In the last few years, web game developers have started to bring online concepts, gaming and otherwise, that have proven successful with adults to a younger market. And the results have been no less compelling for younger audiences.
Mind Candy’s Moshi Monsters, which brings social networking and virtual worlds to kids, passed 50 million users in June. Club Penguin, a massively multiplayer role playing game for kids developed by New Horizon Interactive was bought by Disney in 2007 for $350 million. And today, KingsIsle Entertainment is announcing that Wizard 101, itself a massively multiplayer online game that targets that much coveted 6 to 14-year-old demographic, has passed 20 million registered users.
Though of course it’s all relative, Wizard101 has flown somewhat under the radar compared to Moshi Monsters, Club Penguin, and of course its older cousins like World of Warcraft and Free Realms. Yet, with 20 million in the U.S. alone and nearly 12 million unique monthly visitors, Wizard101’s latest numbers undoubtedly make it one of the most popular massively multiplayer (MMO) games in North America.
Wizard101, being a game that involves a fair amount of wizards and wizardry, is often compared to Harry Potter and the Hogwarts band of teen witches and wizards. Wizard101, too, takes place at a wizarding school, which is looking to populate its ranks with young wizards. Users start as wizard students, progressing their way through grades and various worlds, ultimately battling an evil character not unlike Voldemort.
Yet, while the comparison with Harry Potter may be an easy one to make, the KingsIsle team prefers to elicit what it calls the “Pixar model” when referring to its influences. This means that, while Wizard101 is a game built for kids and teenagers, it is rife with allusions, jokes, and imagery that makes it appealing to older audiences as well.
For example, Wizard101 is fully voice acted, and the game’s music has seen contributions from Nick Jonas (of the Jonas Brothers) as well as the lead singer of The Blue Oyster Cult, among others. Fred Howard, vice president of Marketing at KingsIsle Entertainment, told me that he has personally heard from a number of grandmothers — those who would never refer to themselves as gamers — who have racked up hundreds of hours of Wizard101 gameplay.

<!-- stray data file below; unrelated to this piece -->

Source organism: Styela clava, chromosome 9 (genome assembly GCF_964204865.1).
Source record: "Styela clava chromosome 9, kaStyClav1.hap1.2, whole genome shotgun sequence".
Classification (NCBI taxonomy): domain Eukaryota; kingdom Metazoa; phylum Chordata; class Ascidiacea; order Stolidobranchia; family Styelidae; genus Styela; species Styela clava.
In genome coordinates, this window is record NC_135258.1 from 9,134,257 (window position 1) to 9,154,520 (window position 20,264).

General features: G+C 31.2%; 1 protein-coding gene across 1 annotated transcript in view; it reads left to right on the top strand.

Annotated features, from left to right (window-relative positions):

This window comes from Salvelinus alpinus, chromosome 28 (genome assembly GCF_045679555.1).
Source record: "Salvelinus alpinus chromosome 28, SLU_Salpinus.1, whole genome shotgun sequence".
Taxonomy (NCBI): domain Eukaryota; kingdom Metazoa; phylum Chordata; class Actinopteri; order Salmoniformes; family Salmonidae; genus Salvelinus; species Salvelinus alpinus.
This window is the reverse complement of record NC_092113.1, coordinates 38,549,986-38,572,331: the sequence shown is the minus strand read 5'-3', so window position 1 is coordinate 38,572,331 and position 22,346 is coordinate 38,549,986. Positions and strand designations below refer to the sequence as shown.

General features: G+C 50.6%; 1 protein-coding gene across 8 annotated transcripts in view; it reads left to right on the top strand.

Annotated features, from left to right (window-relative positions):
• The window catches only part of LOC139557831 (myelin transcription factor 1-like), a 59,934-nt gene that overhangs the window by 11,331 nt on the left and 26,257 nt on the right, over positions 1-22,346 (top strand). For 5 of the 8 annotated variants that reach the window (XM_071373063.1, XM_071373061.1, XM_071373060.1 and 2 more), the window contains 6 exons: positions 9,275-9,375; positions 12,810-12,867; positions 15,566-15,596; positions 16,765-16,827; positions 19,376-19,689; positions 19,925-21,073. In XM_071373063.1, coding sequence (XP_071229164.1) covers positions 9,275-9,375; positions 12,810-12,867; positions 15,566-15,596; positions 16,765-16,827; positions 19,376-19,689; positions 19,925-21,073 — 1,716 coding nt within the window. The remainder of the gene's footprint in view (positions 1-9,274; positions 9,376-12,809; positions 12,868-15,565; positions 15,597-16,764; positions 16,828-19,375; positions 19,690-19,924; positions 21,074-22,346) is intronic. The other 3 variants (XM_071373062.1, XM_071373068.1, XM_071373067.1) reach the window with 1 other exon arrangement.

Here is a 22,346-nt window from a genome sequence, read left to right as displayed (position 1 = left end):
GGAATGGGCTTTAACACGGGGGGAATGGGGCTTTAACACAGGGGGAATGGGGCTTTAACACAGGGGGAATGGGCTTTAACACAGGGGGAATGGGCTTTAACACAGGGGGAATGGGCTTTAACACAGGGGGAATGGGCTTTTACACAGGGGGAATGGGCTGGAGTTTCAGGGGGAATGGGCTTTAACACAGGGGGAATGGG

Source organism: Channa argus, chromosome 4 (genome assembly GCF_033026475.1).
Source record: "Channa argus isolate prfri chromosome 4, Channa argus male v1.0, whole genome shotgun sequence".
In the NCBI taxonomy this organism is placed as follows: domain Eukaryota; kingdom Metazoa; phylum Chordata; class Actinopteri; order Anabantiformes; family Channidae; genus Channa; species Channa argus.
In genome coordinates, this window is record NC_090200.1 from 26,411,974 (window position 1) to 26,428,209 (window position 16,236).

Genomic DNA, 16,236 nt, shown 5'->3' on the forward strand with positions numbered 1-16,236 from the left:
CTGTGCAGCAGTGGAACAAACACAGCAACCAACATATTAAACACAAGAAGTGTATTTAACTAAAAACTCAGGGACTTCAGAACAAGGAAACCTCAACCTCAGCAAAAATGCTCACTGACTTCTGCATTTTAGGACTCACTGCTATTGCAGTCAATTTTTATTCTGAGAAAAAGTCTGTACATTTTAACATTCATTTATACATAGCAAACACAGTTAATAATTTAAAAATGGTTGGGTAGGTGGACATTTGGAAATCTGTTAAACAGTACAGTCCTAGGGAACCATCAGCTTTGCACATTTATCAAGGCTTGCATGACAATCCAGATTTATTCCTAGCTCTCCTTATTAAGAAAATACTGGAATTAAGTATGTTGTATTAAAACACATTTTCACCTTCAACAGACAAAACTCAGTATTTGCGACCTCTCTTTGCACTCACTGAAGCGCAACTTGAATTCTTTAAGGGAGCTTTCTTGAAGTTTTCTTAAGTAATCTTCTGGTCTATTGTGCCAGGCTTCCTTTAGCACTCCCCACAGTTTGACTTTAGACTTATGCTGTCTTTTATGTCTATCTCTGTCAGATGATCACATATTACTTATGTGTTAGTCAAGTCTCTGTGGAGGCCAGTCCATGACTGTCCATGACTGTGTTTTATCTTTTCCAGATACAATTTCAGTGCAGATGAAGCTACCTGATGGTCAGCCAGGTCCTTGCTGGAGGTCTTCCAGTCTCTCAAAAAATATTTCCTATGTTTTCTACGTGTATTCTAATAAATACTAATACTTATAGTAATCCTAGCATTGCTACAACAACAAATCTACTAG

While the graphics, voiceovers, and fantasy elements are appealing to adults and kids alike, the game also owes its success to the fact that it’s free to play online, much like its older brethren WoW and Lord of The Rings, and is direct to consumer and direct to download. The game is easy to set up, and the barriers to entry are low — five minutes of setup and users are off and running.
As players progress, they run into Wizard101’s freemium model, in which users are asked to pay to access further levels and premium content. What’s more, there are more than six worlds users can play around in, and with the 300 hours worth of content recently added, gameplay in Wizard101 is far deeper than the experience one has playing a Facebook game like FarmVille.
Wizard101 also boasts a turn-based card game, with collectible cards in which users can build their own decks, virtual pets and minigames for those pets, and so on. While there’s competition for loot and in-game rewards, the game is casually collaborative, as users can work side by side in duels against evil bad guys, adding the social nature inherent to Facebook games, but building upon those with far more content and features than one might typically find in games made for the social networking platform.
KingsIsle has also taken Wizard101 to mobile with an iPhone app, and as it continues to roll out enhancements to its mobile experience and add levels and minigames to its online game experience, the startup is clearly making a play at users — both kids and adults — that find themselves looking for a deeper experience beyond those available in casual Facebook games.
KingsIsle was founded by Elie Akilian, who sold his Inet Technologies to Tektronix in 2004 for $500 million. Akilian partnered with a former Activision executive and brought on game developers from Austin-based WolfPack studios, the makers of Shadowbane, eventually growing the company to 120-plus employees. Since its founding in 2005, KingsIsle has been bootstrapped, taking no outside investment, but with Wizard101 recently launching in Europe, and online collaborative and immersive games for a younger market hitting the tipping point, it seems only a matter of time before Wizard101 catches up to the likes of Moshi Monsters and becomes more than marginally profitable.
For those interested in learning more, check out the game here.